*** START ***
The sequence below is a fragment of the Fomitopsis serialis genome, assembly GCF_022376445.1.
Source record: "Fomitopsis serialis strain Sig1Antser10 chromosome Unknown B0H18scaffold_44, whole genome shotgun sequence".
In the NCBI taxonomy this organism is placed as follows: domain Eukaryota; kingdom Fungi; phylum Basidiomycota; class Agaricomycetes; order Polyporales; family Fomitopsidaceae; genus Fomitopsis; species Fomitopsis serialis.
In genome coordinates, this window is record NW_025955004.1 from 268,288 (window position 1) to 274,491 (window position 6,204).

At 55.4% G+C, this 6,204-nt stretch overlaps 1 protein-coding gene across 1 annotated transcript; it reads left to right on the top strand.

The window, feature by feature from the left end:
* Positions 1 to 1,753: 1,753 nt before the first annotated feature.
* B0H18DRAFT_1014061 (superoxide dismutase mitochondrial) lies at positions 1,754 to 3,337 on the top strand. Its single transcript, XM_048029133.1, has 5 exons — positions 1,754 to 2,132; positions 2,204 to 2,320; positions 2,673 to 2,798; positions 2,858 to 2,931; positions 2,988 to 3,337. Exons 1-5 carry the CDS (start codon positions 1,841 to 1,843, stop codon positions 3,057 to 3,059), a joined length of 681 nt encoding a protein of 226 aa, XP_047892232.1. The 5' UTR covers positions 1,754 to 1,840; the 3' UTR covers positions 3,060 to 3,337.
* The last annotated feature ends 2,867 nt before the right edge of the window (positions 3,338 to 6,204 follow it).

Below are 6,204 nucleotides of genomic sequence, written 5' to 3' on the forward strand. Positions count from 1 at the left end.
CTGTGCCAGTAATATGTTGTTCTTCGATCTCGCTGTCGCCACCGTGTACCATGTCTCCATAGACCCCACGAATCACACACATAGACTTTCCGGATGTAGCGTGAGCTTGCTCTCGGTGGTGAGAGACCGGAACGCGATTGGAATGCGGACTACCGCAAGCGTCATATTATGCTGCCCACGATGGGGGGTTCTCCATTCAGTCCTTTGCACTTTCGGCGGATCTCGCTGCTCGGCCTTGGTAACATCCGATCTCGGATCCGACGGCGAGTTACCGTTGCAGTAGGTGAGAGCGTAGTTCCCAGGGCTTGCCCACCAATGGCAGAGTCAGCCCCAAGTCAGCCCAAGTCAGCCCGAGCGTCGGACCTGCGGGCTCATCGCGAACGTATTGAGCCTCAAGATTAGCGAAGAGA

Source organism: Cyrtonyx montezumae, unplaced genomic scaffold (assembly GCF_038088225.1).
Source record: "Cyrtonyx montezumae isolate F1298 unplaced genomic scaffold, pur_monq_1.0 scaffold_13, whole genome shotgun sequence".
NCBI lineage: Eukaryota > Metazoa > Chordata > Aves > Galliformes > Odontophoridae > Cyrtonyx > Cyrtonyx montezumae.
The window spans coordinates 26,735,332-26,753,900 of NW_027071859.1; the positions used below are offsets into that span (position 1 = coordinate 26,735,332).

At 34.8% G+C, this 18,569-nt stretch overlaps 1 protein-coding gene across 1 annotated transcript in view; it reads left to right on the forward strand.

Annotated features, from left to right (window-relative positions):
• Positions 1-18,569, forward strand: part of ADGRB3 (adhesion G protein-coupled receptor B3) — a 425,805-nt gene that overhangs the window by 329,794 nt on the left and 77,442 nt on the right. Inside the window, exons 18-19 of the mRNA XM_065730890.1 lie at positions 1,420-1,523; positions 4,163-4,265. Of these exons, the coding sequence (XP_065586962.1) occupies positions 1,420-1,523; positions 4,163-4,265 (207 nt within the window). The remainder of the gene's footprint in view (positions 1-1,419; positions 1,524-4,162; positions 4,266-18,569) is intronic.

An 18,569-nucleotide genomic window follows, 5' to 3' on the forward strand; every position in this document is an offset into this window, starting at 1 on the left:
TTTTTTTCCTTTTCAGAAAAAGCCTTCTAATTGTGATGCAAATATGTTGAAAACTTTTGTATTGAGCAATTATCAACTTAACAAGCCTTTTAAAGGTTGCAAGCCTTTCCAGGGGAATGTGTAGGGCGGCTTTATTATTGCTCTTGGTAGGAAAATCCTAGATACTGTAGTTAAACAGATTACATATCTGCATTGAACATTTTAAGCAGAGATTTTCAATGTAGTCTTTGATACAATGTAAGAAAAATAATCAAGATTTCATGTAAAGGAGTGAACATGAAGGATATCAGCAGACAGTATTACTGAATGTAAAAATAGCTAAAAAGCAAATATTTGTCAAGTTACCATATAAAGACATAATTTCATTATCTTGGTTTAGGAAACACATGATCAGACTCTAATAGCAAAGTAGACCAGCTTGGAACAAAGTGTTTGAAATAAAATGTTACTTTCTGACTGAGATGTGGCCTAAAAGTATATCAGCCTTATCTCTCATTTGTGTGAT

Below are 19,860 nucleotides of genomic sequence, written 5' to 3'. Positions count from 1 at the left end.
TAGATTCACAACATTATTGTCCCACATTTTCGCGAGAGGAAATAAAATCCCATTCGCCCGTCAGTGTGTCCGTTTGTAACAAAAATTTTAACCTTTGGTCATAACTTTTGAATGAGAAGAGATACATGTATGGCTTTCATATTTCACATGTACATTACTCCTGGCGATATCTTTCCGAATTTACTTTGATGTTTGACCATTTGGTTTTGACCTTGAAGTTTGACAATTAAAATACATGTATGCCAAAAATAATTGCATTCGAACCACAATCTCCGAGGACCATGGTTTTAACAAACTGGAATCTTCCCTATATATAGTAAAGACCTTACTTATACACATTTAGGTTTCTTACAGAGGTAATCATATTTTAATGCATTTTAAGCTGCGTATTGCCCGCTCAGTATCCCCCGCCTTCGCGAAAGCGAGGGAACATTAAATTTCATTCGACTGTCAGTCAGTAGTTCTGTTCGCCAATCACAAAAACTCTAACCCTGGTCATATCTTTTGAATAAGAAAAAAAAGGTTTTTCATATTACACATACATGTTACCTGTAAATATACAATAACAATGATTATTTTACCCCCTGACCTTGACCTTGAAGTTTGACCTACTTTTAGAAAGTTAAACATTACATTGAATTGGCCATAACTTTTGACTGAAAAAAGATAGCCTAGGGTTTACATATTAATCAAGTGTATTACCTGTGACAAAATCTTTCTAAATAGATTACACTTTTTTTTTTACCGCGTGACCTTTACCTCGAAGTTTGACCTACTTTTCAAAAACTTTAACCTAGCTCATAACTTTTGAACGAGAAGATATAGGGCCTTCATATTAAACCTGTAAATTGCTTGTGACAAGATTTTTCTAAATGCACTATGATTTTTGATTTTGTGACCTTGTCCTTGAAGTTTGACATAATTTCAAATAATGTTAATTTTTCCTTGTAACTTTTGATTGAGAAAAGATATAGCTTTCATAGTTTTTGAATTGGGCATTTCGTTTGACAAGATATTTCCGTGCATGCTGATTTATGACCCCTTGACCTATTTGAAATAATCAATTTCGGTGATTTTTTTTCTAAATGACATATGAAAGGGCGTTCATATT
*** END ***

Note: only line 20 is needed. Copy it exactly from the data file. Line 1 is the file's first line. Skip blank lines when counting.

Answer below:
TTTTTTTCCTTTTCAGAAAAAGCCTTCTAATTGTGATGCAAATATGTTGAAAACTTTTGTATTGAGCAATTATCAACTTAACAAGCCTTTTAAAGGTTGCAAGCCTTTCCAGGGGAATGTGTAGGGCGGCTTTATTATTGCTCTTGGTAGGAAAATCCTAGATACTGTAGTTAAACAGATTACATATCTGCATTGAACATTTTAAGCAGAGATTTTCAATGTAGTCTTTGATACAATGTAAGAAAAATAATCAAGATTTCATGTAAAGGAGTGAACATGAAGGATATCAGCAGACAGTATTACTGAATGTAAAAATAGCTAAAAAGCAAATATTTGTCAAGTTACCATATAAAGACATAATTTCATTATCTTGGTTTAGGAAACACATGATCAGACTCTAATAGCAAAGTAGACCAGCTTGGAACAAAGTGTTTGAAATAAAATGTTACTTTCTGACTGAGATGTGGCCTAAAAGTATATCAGCCTTATCTCTCATTTGTGTGAT